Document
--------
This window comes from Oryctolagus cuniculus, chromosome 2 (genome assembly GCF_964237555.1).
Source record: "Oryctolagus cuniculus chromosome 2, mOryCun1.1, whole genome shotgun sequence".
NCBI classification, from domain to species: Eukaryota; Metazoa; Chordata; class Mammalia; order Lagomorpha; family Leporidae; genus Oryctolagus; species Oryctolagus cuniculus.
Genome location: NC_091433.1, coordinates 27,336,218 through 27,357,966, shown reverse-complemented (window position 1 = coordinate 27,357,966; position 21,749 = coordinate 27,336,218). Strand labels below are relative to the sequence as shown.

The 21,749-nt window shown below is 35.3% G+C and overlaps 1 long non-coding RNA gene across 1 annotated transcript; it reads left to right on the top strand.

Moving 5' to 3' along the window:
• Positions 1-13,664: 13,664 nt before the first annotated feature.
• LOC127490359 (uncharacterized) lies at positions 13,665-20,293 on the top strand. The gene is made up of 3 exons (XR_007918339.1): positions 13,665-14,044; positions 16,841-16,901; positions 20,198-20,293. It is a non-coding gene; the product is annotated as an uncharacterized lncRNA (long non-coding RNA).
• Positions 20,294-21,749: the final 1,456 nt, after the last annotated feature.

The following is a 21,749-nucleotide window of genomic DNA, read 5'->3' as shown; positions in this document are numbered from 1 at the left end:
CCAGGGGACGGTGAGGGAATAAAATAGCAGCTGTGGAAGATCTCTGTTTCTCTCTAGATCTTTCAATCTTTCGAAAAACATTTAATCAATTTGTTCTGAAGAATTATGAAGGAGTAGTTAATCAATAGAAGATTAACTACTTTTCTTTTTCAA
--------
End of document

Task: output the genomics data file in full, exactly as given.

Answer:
This window comes from Oryctolagus cuniculus, chromosome 2 (genome assembly GCF_964237555.1).
Source record: "Oryctolagus cuniculus chromosome 2, mOryCun1.1, whole genome shotgun sequence".
NCBI classification, from domain to species: Eukaryota; Metazoa; Chordata; class Mammalia; order Lagomorpha; family Leporidae; genus Oryctolagus; species Oryctolagus cuniculus.
Genome location: NC_091433.1, coordinates 27,336,218 through 27,357,966, shown reverse-complemented (window position 1 = coordinate 27,357,966; position 21,749 = coordinate 27,336,218). Strand labels below are relative to the sequence as shown.

The 21,749-nt window shown below is 35.3% G+C and overlaps 1 long non-coding RNA gene across 1 annotated transcript; it reads left to right on the top strand.

Moving 5' to 3' along the window:
• Positions 1-13,664: 13,664 nt before the first annotated feature.
• LOC127490359 (uncharacterized) lies at positions 13,665-20,293 on the top strand. The gene is made up of 3 exons (XR_007918339.1): positions 13,665-14,044; positions 16,841-16,901; positions 20,198-20,293. It is a non-coding gene; the product is annotated as an uncharacterized lncRNA (long non-coding RNA).
• Positions 20,294-21,749: the final 1,456 nt, after the last annotated feature.

The following is a 21,749-nucleotide window of genomic DNA, read 5'->3' as shown; positions in this document are numbered from 1 at the left end:
CCAGGGGACGGTGAGGGAATAAAATAGCAGCTGTGGAAGATCTCTGTTTCTCTCTAGATCTTTCAATCTTTCGAAAAACATTTAATCAATTTGTTCTGAAGAATTATGAAGGAGTAGTTAATCAATAGAAGATTAACTACTTTTCTTTTTCAA